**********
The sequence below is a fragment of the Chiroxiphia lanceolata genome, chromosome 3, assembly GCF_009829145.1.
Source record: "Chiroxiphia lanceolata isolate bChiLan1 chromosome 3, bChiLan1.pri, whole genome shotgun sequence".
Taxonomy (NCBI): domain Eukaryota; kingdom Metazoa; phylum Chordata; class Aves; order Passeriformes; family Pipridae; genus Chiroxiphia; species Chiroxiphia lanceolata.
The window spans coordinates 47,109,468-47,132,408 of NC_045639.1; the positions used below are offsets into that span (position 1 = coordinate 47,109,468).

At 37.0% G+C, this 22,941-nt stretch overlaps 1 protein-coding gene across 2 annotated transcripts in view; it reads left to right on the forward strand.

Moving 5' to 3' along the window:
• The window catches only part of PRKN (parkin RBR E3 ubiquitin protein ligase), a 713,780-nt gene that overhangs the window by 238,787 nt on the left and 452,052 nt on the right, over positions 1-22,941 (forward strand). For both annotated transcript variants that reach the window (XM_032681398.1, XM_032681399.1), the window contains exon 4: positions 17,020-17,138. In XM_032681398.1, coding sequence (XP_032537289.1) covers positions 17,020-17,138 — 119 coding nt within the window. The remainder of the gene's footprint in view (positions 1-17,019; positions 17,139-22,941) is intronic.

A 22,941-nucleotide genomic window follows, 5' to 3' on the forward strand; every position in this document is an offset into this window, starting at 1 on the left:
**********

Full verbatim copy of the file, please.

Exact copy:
The sequence below is a fragment of the Chiroxiphia lanceolata genome, chromosome 3, assembly GCF_009829145.1.
Source record: "Chiroxiphia lanceolata isolate bChiLan1 chromosome 3, bChiLan1.pri, whole genome shotgun sequence".
Taxonomy (NCBI): domain Eukaryota; kingdom Metazoa; phylum Chordata; class Aves; order Passeriformes; family Pipridae; genus Chiroxiphia; species Chiroxiphia lanceolata.
The window spans coordinates 47,109,468-47,132,408 of NC_045639.1; the positions used below are offsets into that span (position 1 = coordinate 47,109,468).

At 37.0% G+C, this 22,941-nt stretch overlaps 1 protein-coding gene across 2 annotated transcripts in view; it reads left to right on the forward strand.

Moving 5' to 3' along the window:
• The window catches only part of PRKN (parkin RBR E3 ubiquitin protein ligase), a 713,780-nt gene that overhangs the window by 238,787 nt on the left and 452,052 nt on the right, over positions 1-22,941 (forward strand). For both annotated transcript variants that reach the window (XM_032681398.1, XM_032681399.1), the window contains exon 4: positions 17,020-17,138. In XM_032681398.1, coding sequence (XP_032537289.1) covers positions 17,020-17,138 — 119 coding nt within the window. The remainder of the gene's footprint in view (positions 1-17,019; positions 17,139-22,941) is intronic.

A 22,941-nucleotide genomic window follows, 5' to 3' on the forward strand; every position in this document is an offset into this window, starting at 1 on the left: